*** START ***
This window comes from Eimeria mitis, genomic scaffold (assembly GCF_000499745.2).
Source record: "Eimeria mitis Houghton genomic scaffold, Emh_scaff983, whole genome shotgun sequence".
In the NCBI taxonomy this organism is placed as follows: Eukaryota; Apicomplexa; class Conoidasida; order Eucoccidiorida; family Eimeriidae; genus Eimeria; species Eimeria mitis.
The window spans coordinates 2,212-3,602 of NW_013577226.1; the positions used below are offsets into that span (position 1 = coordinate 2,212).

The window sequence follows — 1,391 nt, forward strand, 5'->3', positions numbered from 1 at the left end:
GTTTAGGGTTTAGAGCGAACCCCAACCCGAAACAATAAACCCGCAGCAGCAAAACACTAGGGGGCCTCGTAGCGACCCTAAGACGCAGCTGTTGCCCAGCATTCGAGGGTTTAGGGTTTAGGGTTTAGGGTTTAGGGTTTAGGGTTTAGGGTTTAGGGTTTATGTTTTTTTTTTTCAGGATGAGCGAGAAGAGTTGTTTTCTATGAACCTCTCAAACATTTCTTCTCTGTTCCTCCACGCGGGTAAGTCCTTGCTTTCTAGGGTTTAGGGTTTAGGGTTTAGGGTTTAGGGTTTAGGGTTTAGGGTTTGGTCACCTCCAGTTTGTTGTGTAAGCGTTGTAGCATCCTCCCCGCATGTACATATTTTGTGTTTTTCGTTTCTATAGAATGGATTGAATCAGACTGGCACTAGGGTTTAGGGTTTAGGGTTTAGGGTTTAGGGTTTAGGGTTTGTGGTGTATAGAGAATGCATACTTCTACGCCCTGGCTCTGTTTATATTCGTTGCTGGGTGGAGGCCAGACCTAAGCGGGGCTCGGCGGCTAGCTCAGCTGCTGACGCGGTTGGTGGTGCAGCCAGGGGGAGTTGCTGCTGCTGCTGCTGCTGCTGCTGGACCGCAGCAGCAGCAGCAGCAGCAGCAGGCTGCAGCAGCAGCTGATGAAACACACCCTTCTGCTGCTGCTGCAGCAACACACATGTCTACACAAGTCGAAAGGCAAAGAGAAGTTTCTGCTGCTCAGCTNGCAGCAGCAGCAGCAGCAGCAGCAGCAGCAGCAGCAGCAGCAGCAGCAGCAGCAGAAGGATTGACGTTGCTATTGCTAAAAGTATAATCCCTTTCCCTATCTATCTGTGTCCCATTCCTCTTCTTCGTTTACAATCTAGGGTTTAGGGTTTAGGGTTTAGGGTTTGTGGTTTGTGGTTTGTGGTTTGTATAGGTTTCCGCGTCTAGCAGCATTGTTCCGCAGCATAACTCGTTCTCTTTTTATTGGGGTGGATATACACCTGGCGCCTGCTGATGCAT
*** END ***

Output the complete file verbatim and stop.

This window comes from Eimeria mitis, genomic scaffold (assembly GCF_000499745.2).
Source record: "Eimeria mitis Houghton genomic scaffold, Emh_scaff983, whole genome shotgun sequence".
In the NCBI taxonomy this organism is placed as follows: Eukaryota; Apicomplexa; class Conoidasida; order Eucoccidiorida; family Eimeriidae; genus Eimeria; species Eimeria mitis.
The window spans coordinates 2,212-3,602 of NW_013577226.1; the positions used below are offsets into that span (position 1 = coordinate 2,212).

The window sequence follows — 1,391 nt, forward strand, 5'->3', positions numbered from 1 at the left end:
GTTTAGGGTTTAGAGCGAACCCCAACCCGAAACAATAAACCCGCAGCAGCAAAACACTAGGGGGCCTCGTAGCGACCCTAAGACGCAGCTGTTGCCCAGCATTCGAGGGTTTAGGGTTTAGGGTTTAGGGTTTAGGGTTTAGGGTTTAGGGTTTAGGGTTTATGTTTTTTTTTTTCAGGATGAGCGAGAAGAGTTGTTTTCTATGAACCTCTCAAACATTTCTTCTCTGTTCCTCCACGCGGGTAAGTCCTTGCTTTCTAGGGTTTAGGGTTTAGGGTTTAGGGTTTAGGGTTTAGGGTTTAGGGTTTGGTCACCTCCAGTTTGTTGTGTAAGCGTTGTAGCATCCTCCCCGCATGTACATATTTTGTGTTTTTCGTTTCTATAGAATGGATTGAATCAGACTGGCACTAGGGTTTAGGGTTTAGGGTTTAGGGTTTAGGGTTTAGGGTTTGTGGTGTATAGAGAATGCATACTTCTACGCCCTGGCTCTGTTTATATTCGTTGCTGGGTGGAGGCCAGACCTAAGCGGGGCTCGGCGGCTAGCTCAGCTGCTGACGCGGTTGGTGGTGCAGCCAGGGGGAGTTGCTGCTGCTGCTGCTGCTGCTGCTGGACCGCAGCAGCAGCAGCAGCAGCAGCAGGCTGCAGCAGCAGCTGATGAAACACACCCTTCTGCTGCTGCTGCAGCAACACACATGTCTACACAAGTCGAAAGGCAAAGAGAAGTTTCTGCTGCTCAGCTNGCAGCAGCAGCAGCAGCAGCAGCAGCAGCAGCAGCAGCAGCAGCAGCAGCAGCAGAAGGATTGACGTTGCTATTGCTAAAAGTATAATCCCTTTCCCTATCTATCTGTGTCCCATTCCTCTTCTTCGTTTACAATCTAGGGTTTAGGGTTTAGGGTTTAGGGTTTGTGGTTTGTGGTTTGTGGTTTGTATAGGTTTCCGCGTCTAGCAGCATTGTTCCGCAGCATAACTCGTTCTCTTTTTATTGGGGTGGATATACACCTGGCGCCTGCTGATGCAT